“Really?” he asked. “Soval doesn’t know?”
“He may suspect it was the reason I visited Gol,” she replied, “but he has never asked me for the truth of the matter and I have never offered to explain.”
“What about the cap’n?” Trip asked, the words tumbling out of his mouth before he could stop them. Inwardly, he kicked himself when she gave him the Eyebrow of Confusion.
“Why would I tell Captain Archer?” she queried as she retracted her hand from his shoulder; he instantly missed the warmth. “Knowing the specifics of this event would have accomplished nothing beyond causing him to question my abilities to act as his first officer.” T’Pol frowned. “You told me that you trusted me,” she said, “yet you immediately questioned the truth of a statement I made to you. Why would you assume I was deceiving you?” Trip grimaced.
“I’m sorry, T’Pol,” he said. “I’m not thinkin’ straight – haven’t been in a couple of days.” The Vulcan nodded.
“Meditation will help,” she said. “I predict we have just over an hour before dawn. We should use this time wisely.”
“Great,” Trip muttered, his complete lack of enthusiasm plain for her to see. He hated meditating. “Can’t wait.”
“That is a lie,” T’Pol said with a hint of a smirk – or was he just projecting what he wanted to think? With her, he could never tell.
“How long were you aboard the Seleya?” he asked in an attempt to change the subject as he followed her back to the ambulance. The cold was beginning to seep into his bones, and from the way she was nestling herself in the blanket wrapped around her, Trip suspected his companion was feeling it even worse.
“Why?” she asked. Trip grinned as he watched her climb into the ambulance before following her.
“Just tryin’ to get a picture of your past,” he said.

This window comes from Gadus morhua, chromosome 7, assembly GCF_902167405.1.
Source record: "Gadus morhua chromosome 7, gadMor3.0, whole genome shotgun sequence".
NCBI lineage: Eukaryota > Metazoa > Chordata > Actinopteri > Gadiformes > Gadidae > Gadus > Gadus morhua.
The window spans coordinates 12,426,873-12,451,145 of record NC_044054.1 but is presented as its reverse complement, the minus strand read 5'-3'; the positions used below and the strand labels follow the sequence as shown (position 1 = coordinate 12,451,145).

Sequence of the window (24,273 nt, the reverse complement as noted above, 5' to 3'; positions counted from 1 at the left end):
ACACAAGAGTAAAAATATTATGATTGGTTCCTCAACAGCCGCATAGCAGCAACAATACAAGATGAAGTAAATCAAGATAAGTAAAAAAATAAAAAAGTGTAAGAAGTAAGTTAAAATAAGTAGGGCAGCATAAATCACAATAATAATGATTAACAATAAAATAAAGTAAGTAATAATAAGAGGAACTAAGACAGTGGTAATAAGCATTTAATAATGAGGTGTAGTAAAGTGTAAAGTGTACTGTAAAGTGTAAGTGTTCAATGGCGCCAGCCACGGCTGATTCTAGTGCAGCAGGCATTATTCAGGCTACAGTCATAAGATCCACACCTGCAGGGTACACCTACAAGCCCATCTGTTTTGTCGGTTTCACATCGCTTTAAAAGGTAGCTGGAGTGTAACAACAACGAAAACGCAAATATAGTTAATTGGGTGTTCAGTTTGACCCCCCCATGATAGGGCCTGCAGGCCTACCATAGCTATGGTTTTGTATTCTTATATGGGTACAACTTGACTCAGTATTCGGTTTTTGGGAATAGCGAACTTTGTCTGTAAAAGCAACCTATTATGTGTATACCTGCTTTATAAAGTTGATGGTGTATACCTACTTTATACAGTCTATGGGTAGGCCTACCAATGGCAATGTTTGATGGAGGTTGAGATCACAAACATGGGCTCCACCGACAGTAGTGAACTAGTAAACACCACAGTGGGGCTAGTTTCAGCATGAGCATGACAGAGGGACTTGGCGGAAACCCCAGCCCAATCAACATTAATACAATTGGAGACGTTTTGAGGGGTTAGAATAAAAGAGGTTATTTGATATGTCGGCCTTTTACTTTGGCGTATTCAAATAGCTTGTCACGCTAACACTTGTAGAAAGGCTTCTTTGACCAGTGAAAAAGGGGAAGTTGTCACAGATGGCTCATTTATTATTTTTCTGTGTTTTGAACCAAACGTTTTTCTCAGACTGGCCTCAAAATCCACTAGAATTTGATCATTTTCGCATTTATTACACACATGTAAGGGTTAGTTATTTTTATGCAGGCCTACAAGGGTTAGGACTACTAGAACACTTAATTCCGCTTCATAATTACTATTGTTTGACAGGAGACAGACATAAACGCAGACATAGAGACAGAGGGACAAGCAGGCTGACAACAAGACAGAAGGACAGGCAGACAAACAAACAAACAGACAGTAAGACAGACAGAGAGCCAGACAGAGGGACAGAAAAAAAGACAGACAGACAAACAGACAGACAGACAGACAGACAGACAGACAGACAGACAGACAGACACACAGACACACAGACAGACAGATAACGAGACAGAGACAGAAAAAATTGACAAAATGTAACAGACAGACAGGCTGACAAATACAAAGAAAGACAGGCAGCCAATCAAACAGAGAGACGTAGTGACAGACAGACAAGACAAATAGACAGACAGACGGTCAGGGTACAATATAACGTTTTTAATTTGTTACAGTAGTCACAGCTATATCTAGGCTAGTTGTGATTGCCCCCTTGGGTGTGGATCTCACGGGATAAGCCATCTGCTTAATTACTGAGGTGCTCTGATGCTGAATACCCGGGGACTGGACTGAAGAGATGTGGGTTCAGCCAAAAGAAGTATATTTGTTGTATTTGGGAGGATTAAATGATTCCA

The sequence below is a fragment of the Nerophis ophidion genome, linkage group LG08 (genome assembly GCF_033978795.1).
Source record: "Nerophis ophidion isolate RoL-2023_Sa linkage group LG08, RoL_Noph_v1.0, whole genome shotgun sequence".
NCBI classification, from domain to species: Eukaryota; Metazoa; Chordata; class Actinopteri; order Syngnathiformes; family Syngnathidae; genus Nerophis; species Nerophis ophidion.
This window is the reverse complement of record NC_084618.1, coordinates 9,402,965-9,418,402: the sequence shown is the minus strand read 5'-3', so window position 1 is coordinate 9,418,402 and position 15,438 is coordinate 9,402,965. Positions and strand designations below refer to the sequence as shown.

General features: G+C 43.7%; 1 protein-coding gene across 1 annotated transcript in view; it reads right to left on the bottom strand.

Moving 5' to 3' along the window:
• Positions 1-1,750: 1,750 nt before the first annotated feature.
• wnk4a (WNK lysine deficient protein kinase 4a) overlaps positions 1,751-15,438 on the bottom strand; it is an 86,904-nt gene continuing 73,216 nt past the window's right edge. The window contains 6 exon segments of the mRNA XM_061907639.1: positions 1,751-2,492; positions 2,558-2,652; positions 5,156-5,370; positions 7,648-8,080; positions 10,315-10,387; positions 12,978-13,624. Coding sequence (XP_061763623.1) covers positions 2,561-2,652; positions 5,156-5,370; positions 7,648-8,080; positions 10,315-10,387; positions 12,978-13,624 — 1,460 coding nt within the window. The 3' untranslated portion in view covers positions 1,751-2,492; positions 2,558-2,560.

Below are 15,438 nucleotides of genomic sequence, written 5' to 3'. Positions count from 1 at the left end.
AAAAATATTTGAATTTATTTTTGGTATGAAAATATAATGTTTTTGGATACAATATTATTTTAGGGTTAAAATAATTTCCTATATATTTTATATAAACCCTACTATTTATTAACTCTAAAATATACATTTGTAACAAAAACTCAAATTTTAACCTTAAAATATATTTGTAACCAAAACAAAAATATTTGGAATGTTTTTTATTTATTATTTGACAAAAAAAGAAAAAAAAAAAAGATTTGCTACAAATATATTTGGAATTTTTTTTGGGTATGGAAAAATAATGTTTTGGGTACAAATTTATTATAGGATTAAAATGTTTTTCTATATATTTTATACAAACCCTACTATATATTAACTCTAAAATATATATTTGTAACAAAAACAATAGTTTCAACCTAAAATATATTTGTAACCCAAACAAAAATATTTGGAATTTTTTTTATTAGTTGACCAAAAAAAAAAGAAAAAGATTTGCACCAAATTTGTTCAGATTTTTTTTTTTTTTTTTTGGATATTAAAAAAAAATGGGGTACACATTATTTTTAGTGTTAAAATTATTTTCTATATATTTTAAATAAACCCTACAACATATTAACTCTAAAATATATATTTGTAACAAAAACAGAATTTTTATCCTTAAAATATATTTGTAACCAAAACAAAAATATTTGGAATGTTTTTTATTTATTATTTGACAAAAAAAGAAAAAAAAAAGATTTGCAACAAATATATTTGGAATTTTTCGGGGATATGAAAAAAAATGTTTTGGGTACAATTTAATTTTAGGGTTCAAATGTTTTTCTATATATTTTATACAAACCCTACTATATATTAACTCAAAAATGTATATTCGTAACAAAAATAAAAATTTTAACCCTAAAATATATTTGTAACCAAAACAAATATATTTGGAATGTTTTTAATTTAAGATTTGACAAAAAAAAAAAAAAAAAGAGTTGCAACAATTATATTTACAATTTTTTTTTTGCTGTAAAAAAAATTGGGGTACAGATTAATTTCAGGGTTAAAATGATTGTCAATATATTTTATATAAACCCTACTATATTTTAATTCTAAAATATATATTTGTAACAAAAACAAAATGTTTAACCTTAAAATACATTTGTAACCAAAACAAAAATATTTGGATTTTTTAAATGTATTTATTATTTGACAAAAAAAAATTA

“Why are you so interested in my age?” T’Pol wondered. She sat down on the single cot present in the vehicle as Trip pulled the door shut, closing out the foul weather.
“Curiosity, I guess,” Trip replied. “You’ve dropped enough hints for me to guess that you’re between sixty and seventy, but every time I look at you, I see a woman not even in her thirties yet.” He shrugged as he took a seat beside her on the cot. “It fascinates me, that’s all.” At her continuing silence, he gave her a worried look. “I don’t mean any harm,” he said quickly.
“I know,” T’Pol said. She studied the floor for a moment. “To Vulcans,” she continued a moment later, “certain information is considered … intimate.”
“Sonuvabitch,” Trip muttered. He slid off the cot and knelt in front of her, taking care not to actually invade her personal space. “I’m sorry,” he said. “I didn’t know.”
“We are from different cultures, Charles,” she said. “It is inevitable that that we will encounter different social customs as we learn more about one another.” She met his eyes. “Your apology is accepted.”
“That’ll teach me to watch where I stick my fingers, right?” he asked with a slight, hopeful smile. T’Pol cocked an eyebrow at the comment, but Trip could see humor dancing in her eyes.
“I am gratified that you are learning,” she deadpanned, “but it will not get you out of meditation.”
“Damn. There’s no foolin’ you, is there?” He reclaimed his seat on the cot, but turned to face her instead of letting his legs dangle over the side. The first day they’d meditated on the cot, Trip had learned not to sit that way as his legs had gone to sleep from lack of blood. T’Pol hadn’t commented at the time, but he was convinced she had been laughing hysterically on the inside. She shifted in place as well, turning to face him as she crossed her legs and assuming a lotus position that made his body hurt just looking at it. Trip didn’t bother trying to follow suit – he suspected he’d break something important if he did – and instead simply closed his eyes.
“T’Pol?” he said after a moment of silence. He couldn’t explain how, but Trip somehow knew she was looking at him. “Am I ever gonna get you to call me Trip?” he asked.
“The future is full of surprises,” she replied calmly. He grinned.
“That wasn’t a ‘no.’”
“It was not a ‘yes’ either.” Trip chuckled, suddenly in a better mood than he had been for a week. He opened his eyes slightly so he could watch her.
“But it wasn’t a ‘no.’ That’s the most important part.”
“Until you can remain awake for an entire neuropressure session, Charles,” T’Pol said, “I will not even entertain the notion.”
“But you will think about it, right?”
“Close your eyes, Charles,” T’Pol ordered, “and focus on meditation. We have a long day ahead of us.”